- We went way more in-depth with rate laws, which are taught in AP Chem as though some genius pulled them out of the which definitely varies from class to class! There were only a few kids in my AP Chem class who knew calculus (and I wasn't one of them), so it made sense for my teacher to present it this way. but really are derived quite simply from integration.
- We learned molecular orbital theory in more depth (the s and p balloons, and sp balloons, sigma and pi bonds, etc). We also learned crystal field theory, which is a model for how the d-orbitals of a metal interact with molecules bonded to the metal, which are called ligands. We also learned ligand field theory, which is like crystal field theory, but takes into account the s and p orbitals of the ligands instead of modeling the ligands as point masses.
- Shoutout to Chantalle, our TA who ran an awesome recitation! (And I’m sure the other TAs ran awesome recs, too!)
- I wrote a different blogpost where I raved about this class (in a good way), so I’ll keep it short here.
- This was an overview class on Greek History, so we went from the earliest civilizations, Mycenaeans and Minoans, through the rise of city-states, the Persian War, the Peloponnesian War, and up to the death of Alexander the Great. I had had no idea what any of those wars or civilizations were before I took the class; I’d been a big Greek myths kid back in middle school, but I didn’t know much of the actual Greeks.
- There were sprinklings of art history and early philosophy, and a lot of historiography, which is basically looking at historians’ bias in describing events. For example, we looked at how ancient historians would make up dialogue, and how different historians would characterize Persians and other non-Greek peoples.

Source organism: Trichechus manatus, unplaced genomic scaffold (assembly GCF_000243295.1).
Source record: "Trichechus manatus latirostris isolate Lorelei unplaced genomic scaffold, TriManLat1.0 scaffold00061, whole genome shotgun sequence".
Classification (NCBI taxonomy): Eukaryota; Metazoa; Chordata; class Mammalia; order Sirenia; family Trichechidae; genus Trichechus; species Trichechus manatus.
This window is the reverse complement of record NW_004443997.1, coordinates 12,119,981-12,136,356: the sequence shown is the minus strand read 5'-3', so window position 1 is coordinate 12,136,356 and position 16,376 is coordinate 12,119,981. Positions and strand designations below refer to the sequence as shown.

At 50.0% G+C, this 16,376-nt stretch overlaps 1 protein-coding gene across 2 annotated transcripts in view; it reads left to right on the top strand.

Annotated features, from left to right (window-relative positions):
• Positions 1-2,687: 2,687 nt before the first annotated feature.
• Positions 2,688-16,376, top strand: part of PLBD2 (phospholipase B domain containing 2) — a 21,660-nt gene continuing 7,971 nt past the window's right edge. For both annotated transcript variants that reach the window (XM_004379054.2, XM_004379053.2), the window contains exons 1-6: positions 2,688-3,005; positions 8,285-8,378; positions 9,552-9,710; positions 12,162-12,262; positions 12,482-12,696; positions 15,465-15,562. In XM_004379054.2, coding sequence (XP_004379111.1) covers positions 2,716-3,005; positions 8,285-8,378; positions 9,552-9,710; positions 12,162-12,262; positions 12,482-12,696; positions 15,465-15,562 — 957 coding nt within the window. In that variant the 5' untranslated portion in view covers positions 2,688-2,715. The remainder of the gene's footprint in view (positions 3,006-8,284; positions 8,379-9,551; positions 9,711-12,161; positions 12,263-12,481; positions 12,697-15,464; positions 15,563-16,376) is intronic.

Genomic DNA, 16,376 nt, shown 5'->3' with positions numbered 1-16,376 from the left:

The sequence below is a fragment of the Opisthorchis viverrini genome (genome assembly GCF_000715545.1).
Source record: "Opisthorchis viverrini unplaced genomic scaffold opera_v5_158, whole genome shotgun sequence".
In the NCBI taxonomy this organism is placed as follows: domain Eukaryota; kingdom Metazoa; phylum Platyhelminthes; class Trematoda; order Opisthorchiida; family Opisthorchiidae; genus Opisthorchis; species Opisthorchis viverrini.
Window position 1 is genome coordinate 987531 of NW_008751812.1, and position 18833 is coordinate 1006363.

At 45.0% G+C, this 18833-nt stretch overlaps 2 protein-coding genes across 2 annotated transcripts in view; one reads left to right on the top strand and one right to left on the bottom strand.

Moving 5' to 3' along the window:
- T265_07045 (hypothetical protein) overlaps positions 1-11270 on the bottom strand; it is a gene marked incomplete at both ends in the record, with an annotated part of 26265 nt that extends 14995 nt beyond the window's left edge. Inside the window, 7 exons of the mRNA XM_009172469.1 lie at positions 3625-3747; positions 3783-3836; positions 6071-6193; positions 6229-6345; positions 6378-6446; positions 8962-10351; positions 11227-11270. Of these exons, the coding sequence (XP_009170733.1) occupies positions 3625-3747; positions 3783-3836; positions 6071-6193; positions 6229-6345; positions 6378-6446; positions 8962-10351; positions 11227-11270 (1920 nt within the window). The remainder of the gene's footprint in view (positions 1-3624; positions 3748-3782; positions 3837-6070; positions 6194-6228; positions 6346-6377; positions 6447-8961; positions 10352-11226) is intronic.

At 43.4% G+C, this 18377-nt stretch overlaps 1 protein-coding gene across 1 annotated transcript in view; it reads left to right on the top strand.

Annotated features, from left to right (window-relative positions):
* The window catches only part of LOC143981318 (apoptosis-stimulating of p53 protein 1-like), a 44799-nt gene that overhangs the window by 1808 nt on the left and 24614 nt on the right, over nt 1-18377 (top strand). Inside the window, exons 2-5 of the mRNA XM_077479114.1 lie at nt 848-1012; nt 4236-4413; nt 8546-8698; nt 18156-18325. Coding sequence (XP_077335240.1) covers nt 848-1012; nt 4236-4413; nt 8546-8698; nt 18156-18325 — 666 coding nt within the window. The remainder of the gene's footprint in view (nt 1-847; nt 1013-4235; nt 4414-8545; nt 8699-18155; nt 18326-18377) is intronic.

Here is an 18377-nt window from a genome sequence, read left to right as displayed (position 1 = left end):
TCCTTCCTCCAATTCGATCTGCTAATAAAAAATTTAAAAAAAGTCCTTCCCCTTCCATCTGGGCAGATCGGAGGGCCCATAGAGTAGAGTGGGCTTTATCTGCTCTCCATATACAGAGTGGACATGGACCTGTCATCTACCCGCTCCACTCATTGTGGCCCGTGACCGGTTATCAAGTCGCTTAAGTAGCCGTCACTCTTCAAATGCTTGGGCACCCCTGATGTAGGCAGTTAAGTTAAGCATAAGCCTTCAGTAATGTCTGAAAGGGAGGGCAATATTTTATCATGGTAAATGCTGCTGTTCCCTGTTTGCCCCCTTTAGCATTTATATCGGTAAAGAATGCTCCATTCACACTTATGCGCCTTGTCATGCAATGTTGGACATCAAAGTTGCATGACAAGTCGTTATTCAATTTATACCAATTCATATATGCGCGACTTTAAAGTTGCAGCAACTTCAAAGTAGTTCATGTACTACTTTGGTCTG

- This class was focused on primary sources — that is, accounts written in the Ancient Greek and Roman times. Honestly, though, there could be a class in of itself about how ancient Greece and Rome have been viewed through a colonial lens, since a lot of excavation and study took place in the 19th century.
Writing Short Stories
- Each class period was divided into lecture and workshop. The lectures were mostly different elements of writing — plot, character, concrete details, etc — and at the end we got a few lectures on the publishing industry, which were really interesting for me.
- The workshops were particularly valuable, for learning how to give feedback and how to take it. Each workshop went over one classmate’s short story
- One takeaway from workshop was that most of the readers’ critiques were things I sort of knew about. I knew it wasn’t entirely convincing when one character swore to kill her former friend; I knew which scenes needed a little clarification. But I didn’t bring myself to task to fix those things, and my classmates noticed. I’m trying to improve my revision skills, so this was a great lesson.